Regional leaders Wednesday announced the creation of a panel tasked with developing policies and programs to help members of underserved communities in the San Diego region that have been hard-hit by the COVID-19 pandemic.
The Regional COVID-19 Taskforce for Equitable Recovery will forward policies “that ensure a fair and just recovery” for people of color and underserved communities throughout the region.
Task force members said unemployment, food insecurity and equal access to COVID-19-related funding and health care are among the issues to be tackled, beginning with their first strategy session on June 24.
“COVID-19 didn’t cause the economic inequities or health disparities that exist in our society, but it highlighted how a crisis situation can make things more difficult for people struggling because of those injustices,” said Supervisor Nathan Fletcher, co-chair of the county’s COVID-19 Subcommittee.
“Local community and advocacy organizations have stepped up to lead the charge in finding long-term solutions; I am honored to join them in developing policies and programs that will help San Diegans’ recovery and create a more sustainable future,” he said.
The idea behind the task force was presented to Fletcher by the Invest in San Diego Families Coalition. Its campaign manager, Paola Martinez- Montes, said ISDF called on the county to create such a task force to avoid “deepening the injustice our communities have been carrying for hundreds of years.”
Dr. Rodney Hood, president of the Multicultural Health Foundation, said “African American, Latino, Asian and other vulnerable communities have seen a disproportionate coronavirus virus infection rate due to long standing structural racial inequities. We will need proactive strategies and policies to minimize the disproportionate impact on these communities by disrupting systemic inequities with equitable policies and solutions that result in better health outcomes for all San Diego residents. The creation of the new task force is a first step to making this a reality.”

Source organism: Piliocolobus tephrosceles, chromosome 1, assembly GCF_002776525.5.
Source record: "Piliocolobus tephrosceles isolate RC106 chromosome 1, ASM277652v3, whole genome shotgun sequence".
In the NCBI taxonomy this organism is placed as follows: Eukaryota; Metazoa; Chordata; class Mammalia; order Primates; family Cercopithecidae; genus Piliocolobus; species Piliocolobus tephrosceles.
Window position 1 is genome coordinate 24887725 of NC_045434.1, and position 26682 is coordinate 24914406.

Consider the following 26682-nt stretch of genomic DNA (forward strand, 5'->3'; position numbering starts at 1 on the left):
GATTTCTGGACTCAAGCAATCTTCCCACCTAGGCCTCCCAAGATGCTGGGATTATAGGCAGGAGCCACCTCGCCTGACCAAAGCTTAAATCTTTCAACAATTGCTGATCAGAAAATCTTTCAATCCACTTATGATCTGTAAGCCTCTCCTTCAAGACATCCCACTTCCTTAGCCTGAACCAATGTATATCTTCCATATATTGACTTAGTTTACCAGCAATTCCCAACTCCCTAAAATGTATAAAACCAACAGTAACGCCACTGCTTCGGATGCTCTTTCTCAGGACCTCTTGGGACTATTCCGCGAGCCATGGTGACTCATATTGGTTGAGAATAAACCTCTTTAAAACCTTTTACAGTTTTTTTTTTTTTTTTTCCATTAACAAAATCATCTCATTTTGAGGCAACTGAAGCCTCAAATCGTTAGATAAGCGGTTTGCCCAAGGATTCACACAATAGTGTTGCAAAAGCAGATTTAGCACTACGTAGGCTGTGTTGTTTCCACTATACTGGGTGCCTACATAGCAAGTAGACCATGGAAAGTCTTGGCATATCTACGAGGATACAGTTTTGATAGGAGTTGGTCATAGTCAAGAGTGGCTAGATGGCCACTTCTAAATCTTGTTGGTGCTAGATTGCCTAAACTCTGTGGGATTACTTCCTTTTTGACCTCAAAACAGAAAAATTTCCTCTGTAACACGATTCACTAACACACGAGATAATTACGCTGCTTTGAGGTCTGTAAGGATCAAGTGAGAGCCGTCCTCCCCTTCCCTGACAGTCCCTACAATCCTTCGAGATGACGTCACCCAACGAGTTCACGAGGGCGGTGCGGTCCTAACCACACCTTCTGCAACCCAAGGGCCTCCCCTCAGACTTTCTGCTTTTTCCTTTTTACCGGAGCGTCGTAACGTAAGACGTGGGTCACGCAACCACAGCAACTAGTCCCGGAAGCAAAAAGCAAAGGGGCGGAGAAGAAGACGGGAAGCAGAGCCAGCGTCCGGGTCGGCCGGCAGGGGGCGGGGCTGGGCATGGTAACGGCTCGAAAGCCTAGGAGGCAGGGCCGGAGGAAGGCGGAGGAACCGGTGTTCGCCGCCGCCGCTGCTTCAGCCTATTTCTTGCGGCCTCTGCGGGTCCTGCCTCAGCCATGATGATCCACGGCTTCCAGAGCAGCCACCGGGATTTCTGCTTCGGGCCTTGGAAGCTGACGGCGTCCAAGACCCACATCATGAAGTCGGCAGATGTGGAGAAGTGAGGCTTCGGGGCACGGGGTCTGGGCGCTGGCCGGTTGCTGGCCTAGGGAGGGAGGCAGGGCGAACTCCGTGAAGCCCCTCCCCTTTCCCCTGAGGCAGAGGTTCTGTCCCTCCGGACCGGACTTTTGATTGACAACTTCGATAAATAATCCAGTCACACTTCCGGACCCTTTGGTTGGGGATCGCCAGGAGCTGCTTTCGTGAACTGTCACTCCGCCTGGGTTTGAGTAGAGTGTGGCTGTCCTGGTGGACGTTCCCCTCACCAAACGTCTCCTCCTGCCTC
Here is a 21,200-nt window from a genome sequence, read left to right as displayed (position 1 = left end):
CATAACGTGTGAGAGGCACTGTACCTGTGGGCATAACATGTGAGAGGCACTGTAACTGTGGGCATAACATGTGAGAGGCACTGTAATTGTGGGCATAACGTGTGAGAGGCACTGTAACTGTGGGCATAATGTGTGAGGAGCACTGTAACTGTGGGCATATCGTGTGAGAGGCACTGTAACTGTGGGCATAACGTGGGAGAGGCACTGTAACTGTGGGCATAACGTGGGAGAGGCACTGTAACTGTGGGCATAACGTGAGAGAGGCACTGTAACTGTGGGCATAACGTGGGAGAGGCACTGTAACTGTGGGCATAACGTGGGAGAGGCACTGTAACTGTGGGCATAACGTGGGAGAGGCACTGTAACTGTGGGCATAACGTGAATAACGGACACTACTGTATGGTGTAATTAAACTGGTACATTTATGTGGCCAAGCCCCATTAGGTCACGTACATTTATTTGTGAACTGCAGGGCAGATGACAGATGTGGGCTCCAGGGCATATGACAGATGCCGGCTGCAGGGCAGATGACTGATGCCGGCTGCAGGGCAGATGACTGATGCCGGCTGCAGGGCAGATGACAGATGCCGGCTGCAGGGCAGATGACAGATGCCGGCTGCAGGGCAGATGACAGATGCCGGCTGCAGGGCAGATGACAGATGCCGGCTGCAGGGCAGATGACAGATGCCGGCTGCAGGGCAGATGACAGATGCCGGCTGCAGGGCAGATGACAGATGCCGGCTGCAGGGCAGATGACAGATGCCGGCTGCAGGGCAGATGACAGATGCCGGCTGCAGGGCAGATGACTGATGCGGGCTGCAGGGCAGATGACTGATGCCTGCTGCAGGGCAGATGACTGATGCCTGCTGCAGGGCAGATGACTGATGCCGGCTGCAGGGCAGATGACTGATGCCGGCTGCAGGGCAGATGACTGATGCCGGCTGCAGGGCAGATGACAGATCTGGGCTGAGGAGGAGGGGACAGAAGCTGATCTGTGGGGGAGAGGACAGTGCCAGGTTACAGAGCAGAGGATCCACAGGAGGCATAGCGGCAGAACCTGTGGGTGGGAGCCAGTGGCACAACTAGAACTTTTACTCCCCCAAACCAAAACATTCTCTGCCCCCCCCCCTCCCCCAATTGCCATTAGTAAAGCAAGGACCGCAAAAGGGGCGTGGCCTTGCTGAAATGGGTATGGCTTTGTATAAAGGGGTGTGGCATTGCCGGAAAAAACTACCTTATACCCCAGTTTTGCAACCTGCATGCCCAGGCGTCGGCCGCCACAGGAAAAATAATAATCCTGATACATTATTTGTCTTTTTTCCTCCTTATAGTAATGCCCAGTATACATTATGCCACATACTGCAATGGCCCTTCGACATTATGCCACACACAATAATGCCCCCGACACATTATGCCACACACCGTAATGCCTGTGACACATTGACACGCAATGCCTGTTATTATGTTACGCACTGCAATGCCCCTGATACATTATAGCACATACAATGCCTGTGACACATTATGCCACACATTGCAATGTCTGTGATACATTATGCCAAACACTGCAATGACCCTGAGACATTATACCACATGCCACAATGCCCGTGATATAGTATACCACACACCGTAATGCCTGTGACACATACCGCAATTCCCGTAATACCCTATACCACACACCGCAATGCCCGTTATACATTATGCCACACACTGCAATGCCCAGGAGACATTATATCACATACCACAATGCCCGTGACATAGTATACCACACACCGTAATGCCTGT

The announcement came on the same day that the San Diego Association of Governments released a report showing that Black and Hispanic residents are far more likely to live in areas with higher-than-average unemployment rates and a larger number of COVID-19 cases throughout the San Diego region.
SANDAG Chair and Poway Mayor Steve Vaus said, “As regional elected officials and leaders, it is important for us to think strategically about how to coordinate with the Black and Hispanic communities — and all communities in need — to determine which programs and policies can put in place to guide an equitable recovery as businesses begin to reopen and as people return to work or look for new jobs.”
— City News Service
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